Learners plead with government to end loan misery after provider collapse

Learners plead with government to end loan misery after provider collapse

Distressed learners left in the lurch when their training provider mysteriously went bust have pleaded with the government to write off thousands in student loan debts.

FE Week revealed last month that the Skills Funding Agency is investigating the murky demise of John Frank Training.

The provider went into liquidation on November 30, leaving no assets, despite recording a profit of £1.3 million in the first half of 2016.

The collapse meant that hundreds of students who had taken out FE loans to train with the London-based provider, which has outlets in the north and midlands, were left with debts but no course.

However, the SFA is refusing to let them off the loans, although it is trying to find alternative providers where learners could complete their training.

The story was picked up by BBC Radio 4’s ‘You and Yours’ programme on February 16.

FE Week editor Nick Linford told the programme that he believed the government should write the debts off under the circumstances.

Two former JFT students have now spoken to FE Week about their combined debts of £16,000.

One of these, Asim Shaheen (pictured above right), 49, who works nights as a chef, started on a level three hospitality and catering course in autumn 2015, funded by a loan for over £8,000.

The Stoke resident had only completed 50 per cent of the training when JFT went under.

Mr Shaheen first complained to the SFA before Christmas, but was referred to the Student Loans Company and then back to agency.

“No-one was taking responsibility and I was passed from pillar to post,” he said. “I just want someone to help me and the many other students affected.”

He recently got a call from the SFA, saying they could send him to South Cheshire College to complete his training.

But this just isn’t a viable option, due to extra travel time and costs, because it is 25 miles from where he lives.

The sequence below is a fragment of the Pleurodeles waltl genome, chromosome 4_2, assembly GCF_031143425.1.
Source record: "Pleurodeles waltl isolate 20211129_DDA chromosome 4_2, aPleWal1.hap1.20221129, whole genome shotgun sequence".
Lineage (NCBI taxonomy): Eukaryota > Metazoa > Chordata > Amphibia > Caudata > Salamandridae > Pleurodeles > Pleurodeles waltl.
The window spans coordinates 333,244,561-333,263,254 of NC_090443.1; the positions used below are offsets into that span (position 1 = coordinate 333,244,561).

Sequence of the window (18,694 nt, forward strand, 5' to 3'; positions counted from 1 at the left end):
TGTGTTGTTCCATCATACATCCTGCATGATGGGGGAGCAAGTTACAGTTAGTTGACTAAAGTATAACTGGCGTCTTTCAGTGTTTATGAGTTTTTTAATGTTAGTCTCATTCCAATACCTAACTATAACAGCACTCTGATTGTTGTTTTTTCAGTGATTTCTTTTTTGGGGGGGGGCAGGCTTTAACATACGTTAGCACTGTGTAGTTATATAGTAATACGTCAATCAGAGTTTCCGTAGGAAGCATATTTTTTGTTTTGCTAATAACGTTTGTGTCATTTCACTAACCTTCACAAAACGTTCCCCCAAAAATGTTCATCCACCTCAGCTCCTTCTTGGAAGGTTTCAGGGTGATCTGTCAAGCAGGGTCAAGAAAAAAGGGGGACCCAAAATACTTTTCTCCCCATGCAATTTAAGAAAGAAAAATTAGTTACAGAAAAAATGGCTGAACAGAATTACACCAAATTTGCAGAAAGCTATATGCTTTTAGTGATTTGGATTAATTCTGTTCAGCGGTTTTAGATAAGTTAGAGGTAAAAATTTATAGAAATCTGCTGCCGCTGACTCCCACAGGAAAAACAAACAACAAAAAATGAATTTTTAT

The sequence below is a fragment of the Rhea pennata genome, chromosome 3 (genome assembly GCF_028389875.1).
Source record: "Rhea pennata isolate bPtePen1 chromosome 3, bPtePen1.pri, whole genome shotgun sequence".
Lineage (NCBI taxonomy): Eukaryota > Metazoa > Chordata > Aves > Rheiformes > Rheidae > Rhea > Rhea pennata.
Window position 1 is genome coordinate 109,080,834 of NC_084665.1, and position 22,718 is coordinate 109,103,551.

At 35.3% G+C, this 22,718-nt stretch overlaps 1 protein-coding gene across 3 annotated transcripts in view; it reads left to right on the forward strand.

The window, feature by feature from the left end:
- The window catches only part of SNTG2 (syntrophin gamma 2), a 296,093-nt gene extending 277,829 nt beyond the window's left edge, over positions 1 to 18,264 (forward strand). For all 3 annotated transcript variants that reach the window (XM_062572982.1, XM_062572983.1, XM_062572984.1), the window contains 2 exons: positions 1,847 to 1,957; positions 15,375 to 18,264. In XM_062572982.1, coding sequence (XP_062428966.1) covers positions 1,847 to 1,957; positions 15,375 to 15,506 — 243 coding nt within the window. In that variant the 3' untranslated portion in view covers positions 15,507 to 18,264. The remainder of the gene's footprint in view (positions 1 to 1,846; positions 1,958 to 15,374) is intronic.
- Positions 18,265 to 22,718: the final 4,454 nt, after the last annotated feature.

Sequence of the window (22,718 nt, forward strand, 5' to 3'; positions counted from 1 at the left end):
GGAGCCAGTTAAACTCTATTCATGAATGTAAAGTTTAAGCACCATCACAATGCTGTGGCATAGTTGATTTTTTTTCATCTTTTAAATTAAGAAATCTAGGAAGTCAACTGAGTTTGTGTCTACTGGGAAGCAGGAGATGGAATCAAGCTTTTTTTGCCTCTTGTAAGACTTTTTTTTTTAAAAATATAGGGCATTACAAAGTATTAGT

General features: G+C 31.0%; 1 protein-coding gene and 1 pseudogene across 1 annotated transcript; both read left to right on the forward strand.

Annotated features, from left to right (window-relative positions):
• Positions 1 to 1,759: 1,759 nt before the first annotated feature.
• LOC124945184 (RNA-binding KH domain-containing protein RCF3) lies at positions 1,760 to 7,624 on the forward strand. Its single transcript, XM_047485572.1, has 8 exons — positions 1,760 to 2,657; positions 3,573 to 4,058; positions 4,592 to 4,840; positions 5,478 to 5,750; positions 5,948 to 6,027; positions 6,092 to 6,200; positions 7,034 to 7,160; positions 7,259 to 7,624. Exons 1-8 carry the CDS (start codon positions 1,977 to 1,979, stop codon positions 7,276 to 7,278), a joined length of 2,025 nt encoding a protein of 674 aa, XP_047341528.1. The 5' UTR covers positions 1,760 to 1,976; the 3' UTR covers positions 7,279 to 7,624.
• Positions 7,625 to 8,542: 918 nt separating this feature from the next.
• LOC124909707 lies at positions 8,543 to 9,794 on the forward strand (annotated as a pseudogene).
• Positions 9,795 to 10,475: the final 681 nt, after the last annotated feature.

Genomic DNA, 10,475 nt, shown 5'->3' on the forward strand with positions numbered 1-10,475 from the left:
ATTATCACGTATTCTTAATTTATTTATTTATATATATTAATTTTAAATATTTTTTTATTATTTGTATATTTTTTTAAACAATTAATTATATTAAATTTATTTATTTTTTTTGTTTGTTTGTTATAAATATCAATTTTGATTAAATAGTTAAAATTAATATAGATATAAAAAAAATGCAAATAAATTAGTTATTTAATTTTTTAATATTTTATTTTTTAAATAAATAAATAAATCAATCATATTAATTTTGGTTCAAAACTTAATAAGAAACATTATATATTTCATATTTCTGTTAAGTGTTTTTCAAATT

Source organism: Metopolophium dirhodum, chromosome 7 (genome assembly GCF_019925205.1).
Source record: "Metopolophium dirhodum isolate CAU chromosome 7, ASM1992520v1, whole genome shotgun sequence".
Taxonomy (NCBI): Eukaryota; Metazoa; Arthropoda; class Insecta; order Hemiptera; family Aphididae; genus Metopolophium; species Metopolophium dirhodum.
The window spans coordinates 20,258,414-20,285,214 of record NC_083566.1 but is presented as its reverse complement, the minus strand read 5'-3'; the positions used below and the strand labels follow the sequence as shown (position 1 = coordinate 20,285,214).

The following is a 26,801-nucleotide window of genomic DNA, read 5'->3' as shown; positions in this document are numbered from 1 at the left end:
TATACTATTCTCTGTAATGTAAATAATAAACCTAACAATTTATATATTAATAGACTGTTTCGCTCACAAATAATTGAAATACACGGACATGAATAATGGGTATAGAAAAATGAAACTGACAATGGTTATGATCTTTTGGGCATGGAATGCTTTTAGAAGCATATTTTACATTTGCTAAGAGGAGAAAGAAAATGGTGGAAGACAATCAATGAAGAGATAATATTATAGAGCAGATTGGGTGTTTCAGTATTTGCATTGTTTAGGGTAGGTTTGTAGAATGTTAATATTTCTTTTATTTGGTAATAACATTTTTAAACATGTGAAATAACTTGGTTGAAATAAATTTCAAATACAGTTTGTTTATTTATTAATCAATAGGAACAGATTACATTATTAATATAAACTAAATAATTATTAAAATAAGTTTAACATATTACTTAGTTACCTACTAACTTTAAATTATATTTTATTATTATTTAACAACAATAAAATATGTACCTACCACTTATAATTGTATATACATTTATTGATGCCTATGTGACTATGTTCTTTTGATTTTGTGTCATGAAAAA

“My loan should be squashed and I would be prepared to go before a judge to challenge it,” he told FE Week. “I would like to have it out with a government minister too, if they would let me. I’ve been left completely in the lurch.”

Mussarrat Bashir (pictured above left), 53, meanwhile started on a level three hospitality course with JFT early last year, which was paid for by an £8,000 loan.

She had been studying while holding down a full-time job as a training and employment coach for the YMCA.

“I was very disappointed, very shocked when JFT disappeared,” she told FE Week. “I am a single parent and really thought this would be something that could help me better myself.”

“They [the SFA] told me there’s nothing they could do about my loan, but somebody needs to take responsibility.”

John Frank

The Student Loans Company declined to comment on the matter this week, while the SFA said it had “nothing to add”.

JFT used the government’s advanced-learner loan scheme to deliver and subcontract courses in areas such as IT and health and fitness, and had been allocated £10 million in loans facilities over the last two years.

Of this, £6.4 million was paid for around 2,200 learners to complete their training with the provider.

However, up to another £464,000 of SFA funding is thought to be effectively missing, which FE Week understands should have covered another 500 learners’ loans, who are yet to complete their training.

FE Week has made repeated attempts to contact company boss John Frank without success.

A South Cheshire College spokesperson confirmed it had been contacted by the SFA, about taking on affected learners, but “there has been no further communication”.

See FE Week editor Nick Linford’s take on the situation here